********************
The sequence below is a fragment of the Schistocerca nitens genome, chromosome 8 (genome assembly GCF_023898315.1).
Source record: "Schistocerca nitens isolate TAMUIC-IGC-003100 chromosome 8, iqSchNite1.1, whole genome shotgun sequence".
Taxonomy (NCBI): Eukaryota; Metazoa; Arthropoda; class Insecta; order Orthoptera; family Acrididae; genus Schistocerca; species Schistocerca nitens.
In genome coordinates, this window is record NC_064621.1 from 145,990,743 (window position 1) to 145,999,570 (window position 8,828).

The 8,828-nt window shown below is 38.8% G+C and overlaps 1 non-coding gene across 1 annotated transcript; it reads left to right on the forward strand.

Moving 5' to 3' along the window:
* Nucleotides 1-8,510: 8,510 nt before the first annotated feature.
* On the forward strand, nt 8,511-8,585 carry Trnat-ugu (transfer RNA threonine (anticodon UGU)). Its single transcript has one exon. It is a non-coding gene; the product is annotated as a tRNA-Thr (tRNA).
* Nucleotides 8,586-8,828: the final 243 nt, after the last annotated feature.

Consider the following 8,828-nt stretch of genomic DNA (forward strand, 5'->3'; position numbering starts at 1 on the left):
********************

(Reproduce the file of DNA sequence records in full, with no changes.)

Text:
The sequence below is a fragment of the Schistocerca nitens genome, chromosome 8 (genome assembly GCF_023898315.1).
Source record: "Schistocerca nitens isolate TAMUIC-IGC-003100 chromosome 8, iqSchNite1.1, whole genome shotgun sequence".
Taxonomy (NCBI): Eukaryota; Metazoa; Arthropoda; class Insecta; order Orthoptera; family Acrididae; genus Schistocerca; species Schistocerca nitens.
In genome coordinates, this window is record NC_064621.1 from 145,990,743 (window position 1) to 145,999,570 (window position 8,828).

The 8,828-nt window shown below is 38.8% G+C and overlaps 1 non-coding gene across 1 annotated transcript; it reads left to right on the forward strand.

Moving 5' to 3' along the window:
* Nucleotides 1-8,510: 8,510 nt before the first annotated feature.
* On the forward strand, nt 8,511-8,585 carry Trnat-ugu (transfer RNA threonine (anticodon UGU)). Its single transcript has one exon. It is a non-coding gene; the product is annotated as a tRNA-Thr (tRNA).
* Nucleotides 8,586-8,828: the final 243 nt, after the last annotated feature.

Consider the following 8,828-nt stretch of genomic DNA (forward strand, 5'->3'; position numbering starts at 1 on the left):